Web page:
Thursday, July 7, 2011
I hope you haven't gotten bored with another strawberry related post. I promise to move on once my strawberry supply has become nil :)
To make this milkshake more interesting, I added a layer of freshly blended strawberries with sugar at the bottom of the glass and then topped it with the milkshake. Add whipped cream at the end, you'll have a pretty satisfying milkshake!
The basic recipe for the milkshake layer is:
1 1/2 cups strawberries
1/2 pint vanilla ice cream
1/4 cup milk
1 tablespoon sugar, or to taste
Mix everything in a blender until smooth. Makes about 2 cups.
If for some reason you think the ice cream part is not enough, feel free to add some more. I like to taste it along the way to make sure I get it right. Again, there's no right or wrong way to make this; here's a glass to celebrate the summer of the year.
Monday, July 4, 2011
Now is the right time to enjoy pops, especially homemade strawberry pops. They are not hard to make, in fact, I don't have a specific recipe of how to make it. Just blend fresh strawberries with sugar and some milk. Pour it into a popsicle mold and there you have it! Perfect for a Fourth of July picnic, I must say. Enjoy the pictures and make some!
Saturday, July 2, 2011
Strawberry season is in full swing in Oregon. I was not planning to go u-picking this summer for strawberry because my parents have a little patch of evergreen strawberry in their garden. Even though their strawberry is small in size but they are prolific plants. Each week either my mom or dad can be found in the garden picking the juicy morsels; they are trying to save most of it before the slugs can get hold of. But I gave in and set out u-picking last weekend. My goal was to pick Hood strawberries, but the two farms that I went to, both closed their Hood fields because of overpicking. People are really going for those berry once the weather turn nice. Last weekend we had back-to-back sunny days and this weekend the sun finally spread out its glorious rays.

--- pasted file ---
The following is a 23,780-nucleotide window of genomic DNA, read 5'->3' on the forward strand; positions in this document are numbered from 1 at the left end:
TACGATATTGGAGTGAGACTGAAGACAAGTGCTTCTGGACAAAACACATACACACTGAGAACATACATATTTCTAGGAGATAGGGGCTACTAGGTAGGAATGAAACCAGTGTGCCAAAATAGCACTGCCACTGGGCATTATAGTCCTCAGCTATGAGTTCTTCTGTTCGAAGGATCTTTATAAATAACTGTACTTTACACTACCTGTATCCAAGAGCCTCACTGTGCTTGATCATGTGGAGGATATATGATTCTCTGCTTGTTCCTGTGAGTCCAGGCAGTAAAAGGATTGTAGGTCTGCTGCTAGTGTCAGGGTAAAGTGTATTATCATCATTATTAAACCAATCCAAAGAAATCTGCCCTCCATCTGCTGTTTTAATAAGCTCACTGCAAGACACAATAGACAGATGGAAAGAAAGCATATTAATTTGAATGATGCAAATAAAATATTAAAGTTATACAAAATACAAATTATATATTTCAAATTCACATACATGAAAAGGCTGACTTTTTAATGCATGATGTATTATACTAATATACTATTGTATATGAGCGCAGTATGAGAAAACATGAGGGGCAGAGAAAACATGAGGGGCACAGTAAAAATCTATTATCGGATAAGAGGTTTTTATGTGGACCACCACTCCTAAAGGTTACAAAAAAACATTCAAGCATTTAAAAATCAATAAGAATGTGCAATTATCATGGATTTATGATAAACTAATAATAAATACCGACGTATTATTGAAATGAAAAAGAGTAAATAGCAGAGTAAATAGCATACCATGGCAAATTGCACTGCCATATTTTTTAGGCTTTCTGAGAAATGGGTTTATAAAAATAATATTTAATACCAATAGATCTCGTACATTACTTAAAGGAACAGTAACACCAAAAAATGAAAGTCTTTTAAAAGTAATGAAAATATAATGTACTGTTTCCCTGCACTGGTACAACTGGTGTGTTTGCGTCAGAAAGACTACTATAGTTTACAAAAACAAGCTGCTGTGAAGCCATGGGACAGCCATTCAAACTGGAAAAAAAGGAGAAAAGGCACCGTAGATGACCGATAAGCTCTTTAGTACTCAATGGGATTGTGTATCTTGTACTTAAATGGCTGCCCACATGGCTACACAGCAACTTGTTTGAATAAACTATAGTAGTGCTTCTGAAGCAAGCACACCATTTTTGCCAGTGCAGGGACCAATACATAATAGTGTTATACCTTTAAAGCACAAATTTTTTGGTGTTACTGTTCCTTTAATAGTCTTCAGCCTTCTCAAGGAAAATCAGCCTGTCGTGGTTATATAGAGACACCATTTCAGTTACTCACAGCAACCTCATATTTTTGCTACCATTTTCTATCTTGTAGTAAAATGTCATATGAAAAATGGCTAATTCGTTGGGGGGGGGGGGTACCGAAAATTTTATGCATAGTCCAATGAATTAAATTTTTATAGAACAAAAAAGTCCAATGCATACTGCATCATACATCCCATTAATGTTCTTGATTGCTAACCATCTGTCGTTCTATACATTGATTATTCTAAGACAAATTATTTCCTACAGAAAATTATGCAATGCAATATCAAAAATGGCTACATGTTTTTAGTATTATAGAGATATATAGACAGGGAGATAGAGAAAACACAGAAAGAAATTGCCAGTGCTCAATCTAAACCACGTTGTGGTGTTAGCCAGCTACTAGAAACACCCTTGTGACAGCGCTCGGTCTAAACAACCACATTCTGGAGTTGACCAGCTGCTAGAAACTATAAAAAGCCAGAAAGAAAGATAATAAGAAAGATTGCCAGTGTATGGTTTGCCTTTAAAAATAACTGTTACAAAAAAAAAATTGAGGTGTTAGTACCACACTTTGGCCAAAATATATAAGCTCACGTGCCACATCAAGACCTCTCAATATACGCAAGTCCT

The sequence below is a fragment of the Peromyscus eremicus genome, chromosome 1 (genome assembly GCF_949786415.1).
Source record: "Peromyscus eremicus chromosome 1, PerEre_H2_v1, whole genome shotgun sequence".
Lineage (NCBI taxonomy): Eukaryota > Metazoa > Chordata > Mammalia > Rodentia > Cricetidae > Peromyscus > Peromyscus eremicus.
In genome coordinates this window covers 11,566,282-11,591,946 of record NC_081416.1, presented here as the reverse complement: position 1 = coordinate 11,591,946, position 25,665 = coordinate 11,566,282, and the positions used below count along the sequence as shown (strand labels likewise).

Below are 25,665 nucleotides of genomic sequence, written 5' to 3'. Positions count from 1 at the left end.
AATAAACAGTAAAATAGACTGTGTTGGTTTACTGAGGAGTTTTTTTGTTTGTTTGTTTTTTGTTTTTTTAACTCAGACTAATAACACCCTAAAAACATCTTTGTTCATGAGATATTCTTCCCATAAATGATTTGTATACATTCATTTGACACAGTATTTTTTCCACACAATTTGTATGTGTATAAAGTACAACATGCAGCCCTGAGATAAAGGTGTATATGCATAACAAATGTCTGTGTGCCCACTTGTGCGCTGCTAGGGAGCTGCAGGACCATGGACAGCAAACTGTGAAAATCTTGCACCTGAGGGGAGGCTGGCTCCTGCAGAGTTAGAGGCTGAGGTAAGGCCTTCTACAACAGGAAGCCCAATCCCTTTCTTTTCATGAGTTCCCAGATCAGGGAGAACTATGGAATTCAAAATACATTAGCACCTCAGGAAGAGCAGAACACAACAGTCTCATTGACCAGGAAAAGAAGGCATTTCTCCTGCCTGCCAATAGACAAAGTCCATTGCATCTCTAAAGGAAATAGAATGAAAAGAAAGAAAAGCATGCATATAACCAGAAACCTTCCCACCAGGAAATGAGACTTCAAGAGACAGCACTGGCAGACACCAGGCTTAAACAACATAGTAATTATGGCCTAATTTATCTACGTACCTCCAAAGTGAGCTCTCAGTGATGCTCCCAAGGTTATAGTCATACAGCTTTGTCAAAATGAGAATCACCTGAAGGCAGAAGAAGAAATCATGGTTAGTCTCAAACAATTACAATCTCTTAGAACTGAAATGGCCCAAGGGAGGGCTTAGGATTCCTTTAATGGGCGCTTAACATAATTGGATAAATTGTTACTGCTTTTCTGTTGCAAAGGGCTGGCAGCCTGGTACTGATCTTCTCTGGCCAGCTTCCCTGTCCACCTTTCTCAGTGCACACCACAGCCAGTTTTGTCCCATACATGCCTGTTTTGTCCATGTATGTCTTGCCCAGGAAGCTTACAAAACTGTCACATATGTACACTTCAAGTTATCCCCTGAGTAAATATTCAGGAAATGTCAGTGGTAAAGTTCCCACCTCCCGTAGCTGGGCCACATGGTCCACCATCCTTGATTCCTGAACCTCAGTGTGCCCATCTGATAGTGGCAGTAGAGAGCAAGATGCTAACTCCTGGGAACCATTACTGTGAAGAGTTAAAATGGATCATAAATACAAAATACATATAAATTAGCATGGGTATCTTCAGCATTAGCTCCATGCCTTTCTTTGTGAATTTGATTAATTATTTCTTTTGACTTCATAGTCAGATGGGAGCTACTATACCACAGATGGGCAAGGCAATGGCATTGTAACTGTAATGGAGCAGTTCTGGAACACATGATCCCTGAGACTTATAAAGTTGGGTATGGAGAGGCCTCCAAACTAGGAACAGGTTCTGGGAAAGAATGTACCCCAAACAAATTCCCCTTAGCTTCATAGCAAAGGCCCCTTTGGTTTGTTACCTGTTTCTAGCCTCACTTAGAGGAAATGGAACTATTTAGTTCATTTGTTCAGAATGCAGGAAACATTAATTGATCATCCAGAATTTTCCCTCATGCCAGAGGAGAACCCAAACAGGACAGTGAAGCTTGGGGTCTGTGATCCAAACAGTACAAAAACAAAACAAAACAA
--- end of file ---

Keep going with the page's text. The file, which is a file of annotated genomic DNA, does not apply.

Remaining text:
So even though I didn't get to pick Hood strawberries, I got to pick Tillamook variety in a Sauvie Island farm. Of all the berries that I picked some will be made into jam, lemonade concentrate, pies, milkshakes, pops, and marmalade. Yes, I have lofty ideas yet I am still finding time to do all of those so for right now my strawberries are safely bagged in the freezer. Some of the fresh ones were made into this three-berry spoon cake. I have this urge to make cake with berries for some time, something substantial, something that I can sink my teeth into. Looking up a recipe in my book collection, I found the perfect answer. I've never made a spoon cake before and I can't find the origin for this cake either. All I know is that this is a homey dessert; the batter part is similar to pancake batter and it puffed up considerably and was pretty sturdy. I just love it. You should see my husband scarfed down this cake in a beat :)
Here is the recipe and you really should try it this summer!
Three-Berry Spoon Cake
Makes 8 to 10 servings
For the filling:
4 pints strawberries (2 pounds), hulled and quartered if they are big; if they are small you could leave them whole
2 pints blackberries (12 ounces)
2 pints blueberries (12 ounces)
1/2 tablespoon lemon juice
3/4 cup sugar
2 tablespoon cornstarch
For the batter:
1 1/2 cups all-purpose flour
1 cup sugar
2 teaspoons finely grated lemon zest
1 1/2 teaspoon baking powder
1 teaspoon salt
1/2 cup milk
1 teaspoon vanilla extract
1 1/2 sticks (6 ounces) unsalted butter, melted
To make the filling: Combine strawberries, blackberries, and blueberries in a large bowl with lemon juice, sugar, and cornstarch. Toss to combine; let stand 10 minutes.
Preheat oven to 375 degree F.
To make the batter: Combine flour, sugar, lemon zest, baking powder, and salt in a medium bowl; whisk to combine. In a smaller bowl, whisk eggs, milk, and vanilla extract. Pour the liquid ingredients into the dry ingredients and whisk them until evenly moistened, then whisk in the melted butter until evenly smooth.
Scatter the filling in a 13-by-9-inch baking dish. Spoon the batter on top, leaving small gaps. Bake in the center of oven for 1 hour, or until the fruit is bubbling and a toothpick inserted into the topping comes out clean. Let the cake cool for 1 hour before serving.
Source: adapted from Food and Wine: Reinventing the Classics